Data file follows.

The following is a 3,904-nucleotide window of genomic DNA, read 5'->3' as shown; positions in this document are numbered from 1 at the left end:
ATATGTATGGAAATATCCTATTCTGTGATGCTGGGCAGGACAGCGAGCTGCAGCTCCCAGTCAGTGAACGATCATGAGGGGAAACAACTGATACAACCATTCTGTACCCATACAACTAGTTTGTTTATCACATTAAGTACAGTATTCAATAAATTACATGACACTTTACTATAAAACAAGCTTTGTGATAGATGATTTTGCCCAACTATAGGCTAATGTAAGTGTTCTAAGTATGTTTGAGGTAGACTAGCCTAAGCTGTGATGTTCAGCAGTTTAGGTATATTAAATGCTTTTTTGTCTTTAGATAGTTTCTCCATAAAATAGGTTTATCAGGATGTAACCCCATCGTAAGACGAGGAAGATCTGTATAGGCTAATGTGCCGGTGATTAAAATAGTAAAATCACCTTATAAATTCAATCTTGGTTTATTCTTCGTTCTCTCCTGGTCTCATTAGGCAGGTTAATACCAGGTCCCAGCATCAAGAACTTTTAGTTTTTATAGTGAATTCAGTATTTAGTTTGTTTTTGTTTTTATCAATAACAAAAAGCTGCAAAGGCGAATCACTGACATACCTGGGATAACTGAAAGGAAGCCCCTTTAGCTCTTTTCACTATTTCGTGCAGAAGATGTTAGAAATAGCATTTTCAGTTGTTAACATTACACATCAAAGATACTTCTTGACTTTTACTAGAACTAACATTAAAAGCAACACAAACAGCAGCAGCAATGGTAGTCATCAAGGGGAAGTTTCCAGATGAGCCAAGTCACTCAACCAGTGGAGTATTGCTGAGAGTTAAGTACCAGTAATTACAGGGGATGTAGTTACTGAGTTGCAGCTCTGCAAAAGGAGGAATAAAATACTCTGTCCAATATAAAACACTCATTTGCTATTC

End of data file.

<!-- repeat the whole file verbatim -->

The following is a 3,904-nucleotide window of genomic DNA, read 5'->3' as shown; positions in this document are numbered from 1 at the left end:
ATATGTATGGAAATATCCTATTCTGTGATGCTGGGCAGGACAGCGAGCTGCAGCTCCCAGTCAGTGAACGATCATGAGGGGAAACAACTGATACAACCATTCTGTACCCATACAACTAGTTTGTTTATCACATTAAGTACAGTATTCAATAAATTACATGACACTTTACTATAAAACAAGCTTTGTGATAGATGATTTTGCCCAACTATAGGCTAATGTAAGTGTTCTAAGTATGTTTGAGGTAGACTAGCCTAAGCTGTGATGTTCAGCAGTTTAGGTATATTAAATGCTTTTTTGTCTTTAGATAGTTTCTCCATAAAATAGGTTTATCAGGATGTAACCCCATCGTAAGACGAGGAAGATCTGTATAGGCTAATGTGCCGGTGATTAAAATAGTAAAATCACCTTATAAATTCAATCTTGGTTTATTCTTCGTTCTCTCCTGGTCTCATTAGGCAGGTTAATACCAGGTCCCAGCATCAAGAACTTTTAGTTTTTATAGTGAATTCAGTATTTAGTTTGTTTTTGTTTTTATCAATAACAAAAAGCTGCAAAGGCGAATCACTGACATACCTGGGATAACTGAAAGGAAGCCCCTTTAGCTCTTTTCACTATTTCGTGCAGAAGATGTTAGAAATAGCATTTTCAGTTGTTAACATTACACATCAAAGATACTTCTTGACTTTTACTAGAACTAACATTAAAAGCAACACAAACAGCAGCAGCAATGGTAGTCATCAAGGGGAAGTTTCCAGATGAGCCAAGTCACTCAACCAGTGGAGTATTGCTGAGAGTTAAGTACCAGTAATTACAGGGGATGTAGTTACTGAGTTGCAGCTCTGCAAAAGGAGGAATAAAATACTCTGTCCAATATAAAACACTCATTTGCTATTC